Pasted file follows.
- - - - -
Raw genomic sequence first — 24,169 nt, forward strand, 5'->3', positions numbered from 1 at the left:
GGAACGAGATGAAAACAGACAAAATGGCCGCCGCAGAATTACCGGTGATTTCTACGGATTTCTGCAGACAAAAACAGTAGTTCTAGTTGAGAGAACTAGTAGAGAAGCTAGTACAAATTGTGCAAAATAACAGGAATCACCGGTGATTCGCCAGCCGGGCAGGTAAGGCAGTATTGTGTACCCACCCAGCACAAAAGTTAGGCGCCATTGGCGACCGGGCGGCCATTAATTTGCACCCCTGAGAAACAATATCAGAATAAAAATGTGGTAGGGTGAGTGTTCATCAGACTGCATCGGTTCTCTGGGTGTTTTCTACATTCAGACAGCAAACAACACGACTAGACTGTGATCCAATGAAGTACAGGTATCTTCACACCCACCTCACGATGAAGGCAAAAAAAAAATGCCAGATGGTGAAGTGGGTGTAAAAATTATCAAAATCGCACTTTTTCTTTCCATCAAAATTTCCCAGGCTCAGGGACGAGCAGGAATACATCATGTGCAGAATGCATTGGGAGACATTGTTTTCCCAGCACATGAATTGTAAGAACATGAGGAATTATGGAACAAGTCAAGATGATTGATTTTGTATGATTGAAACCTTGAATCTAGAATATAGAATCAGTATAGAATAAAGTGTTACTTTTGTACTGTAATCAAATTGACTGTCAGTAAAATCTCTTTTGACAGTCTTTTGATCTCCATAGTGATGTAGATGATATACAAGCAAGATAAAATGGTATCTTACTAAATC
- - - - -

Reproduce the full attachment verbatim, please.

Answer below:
Raw genomic sequence first — 24,169 nt, forward strand, 5'->3', positions numbered from 1 at the left:
GGAACGAGATGAAAACAGACAAAATGGCCGCCGCAGAATTACCGGTGATTTCTACGGATTTCTGCAGACAAAAACAGTAGTTCTAGTTGAGAGAACTAGTAGAGAAGCTAGTACAAATTGTGCAAAATAACAGGAATCACCGGTGATTCGCCAGCCGGGCAGGTAAGGCAGTATTGTGTACCCACCCAGCACAAAAGTTAGGCGCCATTGGCGACCGGGCGGCCATTAATTTGCACCCCTGAGAAACAATATCAGAATAAAAATGTGGTAGGGTGAGTGTTCATCAGACTGCATCGGTTCTCTGGGTGTTTTCTACATTCAGACAGCAAACAACACGACTAGACTGTGATCCAATGAAGTACAGGTATCTTCACACCCACCTCACGATGAAGGCAAAAAAAAAATGCCAGATGGTGAAGTGGGTGTAAAAATTATCAAAATCGCACTTTTTCTTTCCATCAAAATTTCCCAGGCTCAGGGACGAGCAGGAATACATCATGTGCAGAATGCATTGGGAGACATTGTTTTCCCAGCACATGAATTGTAAGAACATGAGGAATTATGGAACAAGTCAAGATGATTGATTTTGTATGATTGAAACCTTGAATCTAGAATATAGAATCAGTATAGAATAAAGTGTTACTTTTGTACTGTAATCAAATTGACTGTCAGTAAAATCTCTTTTGACAGTCTTTTGATCTCCATAGTGATGTAGATGATATACAAGCAAGATAAAATGGTATCTTACTAAATC